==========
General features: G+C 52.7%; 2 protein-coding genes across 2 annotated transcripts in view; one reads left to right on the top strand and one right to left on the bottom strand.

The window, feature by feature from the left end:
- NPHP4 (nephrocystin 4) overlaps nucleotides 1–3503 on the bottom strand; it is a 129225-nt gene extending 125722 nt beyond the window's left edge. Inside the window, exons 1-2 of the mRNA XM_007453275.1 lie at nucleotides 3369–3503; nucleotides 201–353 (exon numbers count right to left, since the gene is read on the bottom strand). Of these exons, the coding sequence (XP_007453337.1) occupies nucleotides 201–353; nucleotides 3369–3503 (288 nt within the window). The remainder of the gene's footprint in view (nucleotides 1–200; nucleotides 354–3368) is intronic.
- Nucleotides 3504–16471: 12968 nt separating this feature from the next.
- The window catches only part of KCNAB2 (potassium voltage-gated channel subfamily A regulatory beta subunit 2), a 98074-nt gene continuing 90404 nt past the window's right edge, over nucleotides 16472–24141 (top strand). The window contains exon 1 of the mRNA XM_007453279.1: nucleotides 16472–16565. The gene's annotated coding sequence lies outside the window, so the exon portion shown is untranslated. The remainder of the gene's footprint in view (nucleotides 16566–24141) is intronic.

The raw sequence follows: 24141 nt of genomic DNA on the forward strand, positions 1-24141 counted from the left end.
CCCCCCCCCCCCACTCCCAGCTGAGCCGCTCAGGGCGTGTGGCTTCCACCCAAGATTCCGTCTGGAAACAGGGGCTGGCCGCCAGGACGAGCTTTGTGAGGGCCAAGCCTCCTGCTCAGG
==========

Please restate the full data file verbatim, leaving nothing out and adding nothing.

General features: G+C 52.7%; 2 protein-coding genes across 2 annotated transcripts in view; one reads left to right on the top strand and one right to left on the bottom strand.

The window, feature by feature from the left end:
- NPHP4 (nephrocystin 4) overlaps nucleotides 1–3503 on the bottom strand; it is a 129225-nt gene extending 125722 nt beyond the window's left edge. Inside the window, exons 1-2 of the mRNA XM_007453275.1 lie at nucleotides 3369–3503; nucleotides 201–353 (exon numbers count right to left, since the gene is read on the bottom strand). Of these exons, the coding sequence (XP_007453337.1) occupies nucleotides 201–353; nucleotides 3369–3503 (288 nt within the window). The remainder of the gene's footprint in view (nucleotides 1–200; nucleotides 354–3368) is intronic.
- Nucleotides 3504–16471: 12968 nt separating this feature from the next.
- The window catches only part of KCNAB2 (potassium voltage-gated channel subfamily A regulatory beta subunit 2), a 98074-nt gene continuing 90404 nt past the window's right edge, over nucleotides 16472–24141 (top strand). The window contains exon 1 of the mRNA XM_007453279.1: nucleotides 16472–16565. The gene's annotated coding sequence lies outside the window, so the exon portion shown is untranslated. The remainder of the gene's footprint in view (nucleotides 16566–24141) is intronic.

The raw sequence follows: 24141 nt of genomic DNA on the forward strand, positions 1-24141 counted from the left end.
CCCCCCCCCCCCACTCCCAGCTGAGCCGCTCAGGGCGTGTGGCTTCCACCCAAGATTCCGTCTGGAAACAGGGGCTGGCCGCCAGGACGAGCTTTGTGAGGGCCAAGCCTCCTGCTCAGG